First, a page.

For the past 11 months, business has been very good, Bell said.

“We held our breath for five years, but now homes and subdivisions are building again—Tucson had a huge housing bubble,” she noted. “We’ve initiated a realtor program where we sign up realtors and give them a gift certificate for new home owners to come shop with us. Who sees a homeowner sooner than the realtor? That is proving very successful in getting new customers, and we include it as part of our advertising program.”

The program really took off after the partners hired Lee Goodrum as realtor program director.

“He goes to open houses and realtor meetings for presentations,” Scott Anderson said. “The fact we have someone managing that program is what made it successful. Carol and I had been doing it in our spare time, but there’s too much going on in the market for us to get the most out of it and run the store at the same time.”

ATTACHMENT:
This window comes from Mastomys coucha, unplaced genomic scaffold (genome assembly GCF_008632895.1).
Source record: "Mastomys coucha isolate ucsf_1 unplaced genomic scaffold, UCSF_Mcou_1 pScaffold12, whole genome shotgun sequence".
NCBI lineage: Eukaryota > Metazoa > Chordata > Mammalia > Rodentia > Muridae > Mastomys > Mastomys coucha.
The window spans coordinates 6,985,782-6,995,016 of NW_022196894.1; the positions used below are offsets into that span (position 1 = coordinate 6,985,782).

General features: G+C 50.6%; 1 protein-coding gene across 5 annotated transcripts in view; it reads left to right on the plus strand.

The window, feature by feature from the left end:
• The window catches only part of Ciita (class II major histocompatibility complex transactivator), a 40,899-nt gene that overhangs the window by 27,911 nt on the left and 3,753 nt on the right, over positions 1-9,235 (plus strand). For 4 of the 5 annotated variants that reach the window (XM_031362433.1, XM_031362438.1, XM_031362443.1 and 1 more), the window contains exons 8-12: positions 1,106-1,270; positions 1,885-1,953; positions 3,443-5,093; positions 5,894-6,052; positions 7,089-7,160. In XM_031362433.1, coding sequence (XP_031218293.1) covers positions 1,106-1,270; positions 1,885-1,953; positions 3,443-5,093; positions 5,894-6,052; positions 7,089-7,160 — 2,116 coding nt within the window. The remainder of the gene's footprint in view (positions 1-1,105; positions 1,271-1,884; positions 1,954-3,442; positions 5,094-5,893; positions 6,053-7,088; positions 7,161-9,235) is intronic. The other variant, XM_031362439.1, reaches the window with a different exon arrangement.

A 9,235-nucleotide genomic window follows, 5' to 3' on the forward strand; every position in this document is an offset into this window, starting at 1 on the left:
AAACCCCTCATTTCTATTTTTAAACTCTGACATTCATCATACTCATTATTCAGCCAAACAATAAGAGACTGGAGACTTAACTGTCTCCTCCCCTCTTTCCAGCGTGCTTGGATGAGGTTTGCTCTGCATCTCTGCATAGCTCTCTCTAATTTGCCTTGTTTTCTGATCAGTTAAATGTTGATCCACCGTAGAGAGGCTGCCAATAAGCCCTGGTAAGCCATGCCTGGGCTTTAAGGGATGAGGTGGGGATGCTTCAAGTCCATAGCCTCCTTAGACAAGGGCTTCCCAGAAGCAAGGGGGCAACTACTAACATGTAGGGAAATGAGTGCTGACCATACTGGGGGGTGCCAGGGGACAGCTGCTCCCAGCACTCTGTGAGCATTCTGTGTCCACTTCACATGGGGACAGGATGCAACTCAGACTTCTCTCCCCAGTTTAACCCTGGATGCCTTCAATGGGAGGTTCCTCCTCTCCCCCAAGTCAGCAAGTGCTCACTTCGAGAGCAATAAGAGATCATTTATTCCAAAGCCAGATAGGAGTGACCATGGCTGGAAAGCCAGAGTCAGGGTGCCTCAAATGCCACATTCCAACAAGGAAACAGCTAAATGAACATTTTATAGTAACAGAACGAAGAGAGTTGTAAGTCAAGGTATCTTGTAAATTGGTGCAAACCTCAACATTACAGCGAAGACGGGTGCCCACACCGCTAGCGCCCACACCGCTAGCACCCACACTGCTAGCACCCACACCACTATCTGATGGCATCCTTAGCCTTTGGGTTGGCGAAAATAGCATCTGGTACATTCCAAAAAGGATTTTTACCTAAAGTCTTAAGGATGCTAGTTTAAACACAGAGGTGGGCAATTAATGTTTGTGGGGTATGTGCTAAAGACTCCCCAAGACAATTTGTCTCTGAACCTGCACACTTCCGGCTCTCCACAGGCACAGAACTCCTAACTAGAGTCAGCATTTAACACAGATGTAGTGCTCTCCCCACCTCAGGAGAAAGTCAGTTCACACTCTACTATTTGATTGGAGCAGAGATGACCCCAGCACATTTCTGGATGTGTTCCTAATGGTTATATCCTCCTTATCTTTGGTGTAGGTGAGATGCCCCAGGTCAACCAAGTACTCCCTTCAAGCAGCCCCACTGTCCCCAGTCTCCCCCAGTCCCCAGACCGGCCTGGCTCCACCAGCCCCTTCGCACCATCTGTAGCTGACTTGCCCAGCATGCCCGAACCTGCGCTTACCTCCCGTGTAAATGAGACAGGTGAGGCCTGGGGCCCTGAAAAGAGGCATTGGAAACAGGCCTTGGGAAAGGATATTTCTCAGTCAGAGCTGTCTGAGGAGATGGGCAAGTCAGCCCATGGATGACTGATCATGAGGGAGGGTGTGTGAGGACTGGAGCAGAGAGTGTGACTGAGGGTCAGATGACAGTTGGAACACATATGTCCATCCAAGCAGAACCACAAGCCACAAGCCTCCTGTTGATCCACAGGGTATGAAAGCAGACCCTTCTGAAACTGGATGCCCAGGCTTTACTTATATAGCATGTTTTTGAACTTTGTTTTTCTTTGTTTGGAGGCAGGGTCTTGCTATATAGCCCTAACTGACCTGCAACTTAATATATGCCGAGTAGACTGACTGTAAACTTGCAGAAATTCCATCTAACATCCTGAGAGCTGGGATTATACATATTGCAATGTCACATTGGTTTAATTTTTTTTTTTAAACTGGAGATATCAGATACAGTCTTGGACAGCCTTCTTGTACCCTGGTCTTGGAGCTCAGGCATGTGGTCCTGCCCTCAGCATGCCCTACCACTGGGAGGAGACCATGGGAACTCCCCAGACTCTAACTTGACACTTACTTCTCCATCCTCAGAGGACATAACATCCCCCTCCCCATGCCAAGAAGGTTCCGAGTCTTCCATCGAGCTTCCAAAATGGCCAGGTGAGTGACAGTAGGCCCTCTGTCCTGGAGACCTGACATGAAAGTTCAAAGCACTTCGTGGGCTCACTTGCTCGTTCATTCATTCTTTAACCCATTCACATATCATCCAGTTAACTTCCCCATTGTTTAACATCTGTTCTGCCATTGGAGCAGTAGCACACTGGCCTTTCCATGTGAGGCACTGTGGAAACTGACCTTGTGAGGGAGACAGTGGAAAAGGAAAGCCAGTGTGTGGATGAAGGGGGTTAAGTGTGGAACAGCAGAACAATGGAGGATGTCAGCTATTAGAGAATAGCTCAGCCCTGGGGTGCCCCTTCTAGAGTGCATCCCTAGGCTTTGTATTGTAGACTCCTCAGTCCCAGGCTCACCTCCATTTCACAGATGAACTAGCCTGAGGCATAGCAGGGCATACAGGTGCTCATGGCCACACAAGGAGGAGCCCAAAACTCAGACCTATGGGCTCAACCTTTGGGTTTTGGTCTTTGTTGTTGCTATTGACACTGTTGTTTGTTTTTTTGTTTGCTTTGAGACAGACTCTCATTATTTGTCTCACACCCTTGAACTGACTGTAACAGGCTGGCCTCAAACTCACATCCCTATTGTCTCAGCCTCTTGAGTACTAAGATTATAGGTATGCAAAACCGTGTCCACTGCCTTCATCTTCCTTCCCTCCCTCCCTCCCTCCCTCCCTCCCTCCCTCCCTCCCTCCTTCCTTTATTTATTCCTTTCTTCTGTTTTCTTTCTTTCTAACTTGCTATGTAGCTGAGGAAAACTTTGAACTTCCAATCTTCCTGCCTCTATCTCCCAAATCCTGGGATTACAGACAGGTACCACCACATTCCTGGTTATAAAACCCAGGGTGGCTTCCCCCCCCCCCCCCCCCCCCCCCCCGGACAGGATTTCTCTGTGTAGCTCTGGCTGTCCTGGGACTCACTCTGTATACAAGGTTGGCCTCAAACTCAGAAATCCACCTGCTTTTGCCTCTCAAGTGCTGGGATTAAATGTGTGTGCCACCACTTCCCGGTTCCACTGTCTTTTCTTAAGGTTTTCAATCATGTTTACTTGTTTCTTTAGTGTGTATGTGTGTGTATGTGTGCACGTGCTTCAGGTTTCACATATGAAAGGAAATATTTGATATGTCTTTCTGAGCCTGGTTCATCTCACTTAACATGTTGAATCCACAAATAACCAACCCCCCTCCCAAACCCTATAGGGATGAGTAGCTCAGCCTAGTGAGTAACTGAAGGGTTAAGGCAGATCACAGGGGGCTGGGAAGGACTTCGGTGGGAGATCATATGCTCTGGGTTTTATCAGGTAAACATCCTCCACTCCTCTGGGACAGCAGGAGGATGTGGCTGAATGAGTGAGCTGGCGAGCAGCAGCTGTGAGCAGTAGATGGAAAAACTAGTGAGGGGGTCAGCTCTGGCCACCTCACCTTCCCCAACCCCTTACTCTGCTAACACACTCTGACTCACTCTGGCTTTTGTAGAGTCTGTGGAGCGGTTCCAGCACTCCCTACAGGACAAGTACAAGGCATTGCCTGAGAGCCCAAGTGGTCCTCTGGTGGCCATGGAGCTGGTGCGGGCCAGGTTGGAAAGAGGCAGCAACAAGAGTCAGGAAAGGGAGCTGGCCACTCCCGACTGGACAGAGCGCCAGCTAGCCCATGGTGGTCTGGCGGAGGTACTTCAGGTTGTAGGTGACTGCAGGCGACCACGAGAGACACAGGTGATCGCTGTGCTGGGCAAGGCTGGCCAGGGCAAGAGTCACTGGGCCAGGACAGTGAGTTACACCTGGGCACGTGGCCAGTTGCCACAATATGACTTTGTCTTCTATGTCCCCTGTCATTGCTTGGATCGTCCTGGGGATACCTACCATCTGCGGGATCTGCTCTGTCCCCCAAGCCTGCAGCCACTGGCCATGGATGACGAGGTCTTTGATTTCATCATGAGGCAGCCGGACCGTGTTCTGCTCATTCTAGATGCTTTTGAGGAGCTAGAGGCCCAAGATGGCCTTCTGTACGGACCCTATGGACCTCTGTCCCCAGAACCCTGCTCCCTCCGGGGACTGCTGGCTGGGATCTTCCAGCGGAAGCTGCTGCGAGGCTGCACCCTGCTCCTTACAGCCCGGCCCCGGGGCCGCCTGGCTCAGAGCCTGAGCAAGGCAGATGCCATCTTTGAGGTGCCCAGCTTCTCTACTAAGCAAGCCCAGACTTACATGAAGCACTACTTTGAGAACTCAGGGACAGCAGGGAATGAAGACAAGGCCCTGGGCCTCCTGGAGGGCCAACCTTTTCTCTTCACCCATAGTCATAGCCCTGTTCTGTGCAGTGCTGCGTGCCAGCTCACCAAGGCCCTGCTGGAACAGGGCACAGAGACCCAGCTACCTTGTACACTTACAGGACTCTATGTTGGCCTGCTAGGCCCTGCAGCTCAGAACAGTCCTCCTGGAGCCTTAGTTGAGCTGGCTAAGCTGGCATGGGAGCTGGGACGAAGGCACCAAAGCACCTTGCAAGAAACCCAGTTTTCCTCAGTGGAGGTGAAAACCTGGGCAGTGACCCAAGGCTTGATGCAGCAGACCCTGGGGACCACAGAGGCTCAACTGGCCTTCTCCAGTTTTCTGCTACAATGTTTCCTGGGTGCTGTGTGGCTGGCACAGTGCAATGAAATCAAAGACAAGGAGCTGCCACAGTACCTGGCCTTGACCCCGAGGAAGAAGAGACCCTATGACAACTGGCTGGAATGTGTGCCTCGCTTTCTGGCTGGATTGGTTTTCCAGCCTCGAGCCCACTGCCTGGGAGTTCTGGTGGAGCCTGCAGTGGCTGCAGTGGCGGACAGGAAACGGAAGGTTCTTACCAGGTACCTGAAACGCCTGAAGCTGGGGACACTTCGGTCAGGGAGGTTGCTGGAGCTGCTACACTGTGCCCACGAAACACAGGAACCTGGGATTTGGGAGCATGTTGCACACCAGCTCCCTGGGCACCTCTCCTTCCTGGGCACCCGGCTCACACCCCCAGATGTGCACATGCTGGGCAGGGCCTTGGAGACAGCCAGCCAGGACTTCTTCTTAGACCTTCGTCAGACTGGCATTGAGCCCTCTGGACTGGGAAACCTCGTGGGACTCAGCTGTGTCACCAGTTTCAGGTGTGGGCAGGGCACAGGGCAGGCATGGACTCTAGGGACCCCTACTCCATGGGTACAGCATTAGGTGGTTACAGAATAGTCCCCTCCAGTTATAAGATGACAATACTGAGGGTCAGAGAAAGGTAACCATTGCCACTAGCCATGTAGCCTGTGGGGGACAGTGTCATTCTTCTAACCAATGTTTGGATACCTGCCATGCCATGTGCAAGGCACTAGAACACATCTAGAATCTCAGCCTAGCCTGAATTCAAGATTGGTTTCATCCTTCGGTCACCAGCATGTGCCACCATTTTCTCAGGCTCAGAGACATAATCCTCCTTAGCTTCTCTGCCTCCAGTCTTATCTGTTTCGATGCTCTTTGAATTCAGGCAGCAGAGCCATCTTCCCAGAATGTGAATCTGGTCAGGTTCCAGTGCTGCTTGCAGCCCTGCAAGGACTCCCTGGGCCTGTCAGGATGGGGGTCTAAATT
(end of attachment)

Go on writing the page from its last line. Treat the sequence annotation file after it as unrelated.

CRYSTAL BALLING Looking ahead, the partners believe technology will have the biggest impact on how furniture retailers operate. They are exploring ways to utilize technology to enhance brick-and-mortar stores’ competitive position vis à vis online retailers.

“I’m not an Internet shopper yet, but I find myself going online a lot because it’s so easy,” Bell said. “When I see some of the Web sites like Joss & Main, they’re doing a fabulous job with room presentations. Brick-and-mortar stores need to do more to bring technology into our environment.”

That doesn’t necessarily mean selling online.

“It’s not who we are,” Scott-Anderson said. “Our business model is having a professional designer help people outfit their homes.”

One of the vendors with which Contents Interiors’ has an exclusive in Tucson, Lee Inds., has partnered with an online magazine, RestyleSource.com. It’s an example of the sort of technology the store wants to pursue.

“If you like something in one of the articles there, you can find out who carries it,” Bell said. “If you click on our store, it shows the Lee product we carry and a presentation of what we do. This is a Web site that’s all about getting people into brick-and-mortar stores.”